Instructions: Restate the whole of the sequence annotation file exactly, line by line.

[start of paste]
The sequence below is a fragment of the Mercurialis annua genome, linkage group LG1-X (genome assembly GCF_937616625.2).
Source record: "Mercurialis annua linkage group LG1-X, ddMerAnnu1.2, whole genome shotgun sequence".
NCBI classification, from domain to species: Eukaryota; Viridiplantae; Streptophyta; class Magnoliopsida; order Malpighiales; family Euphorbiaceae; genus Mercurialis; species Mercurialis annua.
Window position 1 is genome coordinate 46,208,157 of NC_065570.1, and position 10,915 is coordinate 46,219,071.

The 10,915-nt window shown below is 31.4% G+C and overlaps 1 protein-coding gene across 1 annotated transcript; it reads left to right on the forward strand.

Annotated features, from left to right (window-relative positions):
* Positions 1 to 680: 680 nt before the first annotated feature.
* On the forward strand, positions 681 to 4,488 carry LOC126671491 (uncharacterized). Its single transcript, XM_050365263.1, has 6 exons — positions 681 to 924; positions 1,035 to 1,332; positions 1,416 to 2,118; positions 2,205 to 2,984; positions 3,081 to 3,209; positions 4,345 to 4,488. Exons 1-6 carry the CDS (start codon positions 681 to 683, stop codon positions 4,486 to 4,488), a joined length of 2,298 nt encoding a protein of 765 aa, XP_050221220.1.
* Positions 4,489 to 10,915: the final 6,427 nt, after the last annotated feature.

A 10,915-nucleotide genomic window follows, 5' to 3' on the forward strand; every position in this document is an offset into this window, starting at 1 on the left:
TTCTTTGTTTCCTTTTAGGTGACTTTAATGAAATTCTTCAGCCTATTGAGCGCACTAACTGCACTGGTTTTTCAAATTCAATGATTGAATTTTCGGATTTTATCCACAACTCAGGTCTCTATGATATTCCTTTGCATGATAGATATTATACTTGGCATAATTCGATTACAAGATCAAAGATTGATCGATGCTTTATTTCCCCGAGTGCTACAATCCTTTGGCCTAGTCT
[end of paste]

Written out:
The sequence below is a fragment of the Mercurialis annua genome, linkage group LG1-X (genome assembly GCF_937616625.2).
Source record: "Mercurialis annua linkage group LG1-X, ddMerAnnu1.2, whole genome shotgun sequence".
NCBI classification, from domain to species: Eukaryota; Viridiplantae; Streptophyta; class Magnoliopsida; order Malpighiales; family Euphorbiaceae; genus Mercurialis; species Mercurialis annua.
Window position 1 is genome coordinate 46,208,157 of NC_065570.1, and position 10,915 is coordinate 46,219,071.

The 10,915-nt window shown below is 31.4% G+C and overlaps 1 protein-coding gene across 1 annotated transcript; it reads left to right on the forward strand.

Annotated features, from left to right (window-relative positions):
* Positions 1 to 680: 680 nt before the first annotated feature.
* On the forward strand, positions 681 to 4,488 carry LOC126671491 (uncharacterized). Its single transcript, XM_050365263.1, has 6 exons — positions 681 to 924; positions 1,035 to 1,332; positions 1,416 to 2,118; positions 2,205 to 2,984; positions 3,081 to 3,209; positions 4,345 to 4,488. Exons 1-6 carry the CDS (start codon positions 681 to 683, stop codon positions 4,486 to 4,488), a joined length of 2,298 nt encoding a protein of 765 aa, XP_050221220.1.
* Positions 4,489 to 10,915: the final 6,427 nt, after the last annotated feature.

A 10,915-nucleotide genomic window follows, 5' to 3' on the forward strand; every position in this document is an offset into this window, starting at 1 on the left:
TTCTTTGTTTCCTTTTAGGTGACTTTAATGAAATTCTTCAGCCTATTGAGCGCACTAACTGCACTGGTTTTTCAAATTCAATGATTGAATTTTCGGATTTTATCCACAACTCAGGTCTCTATGATATTCCTTTGCATGATAGATATTATACTTGGCATAATTCGATTACAAGATCAAAGATTGATCGATGCTTTATTTCCCCGAGTGCTACAATCCTTTGGCCTAGTCT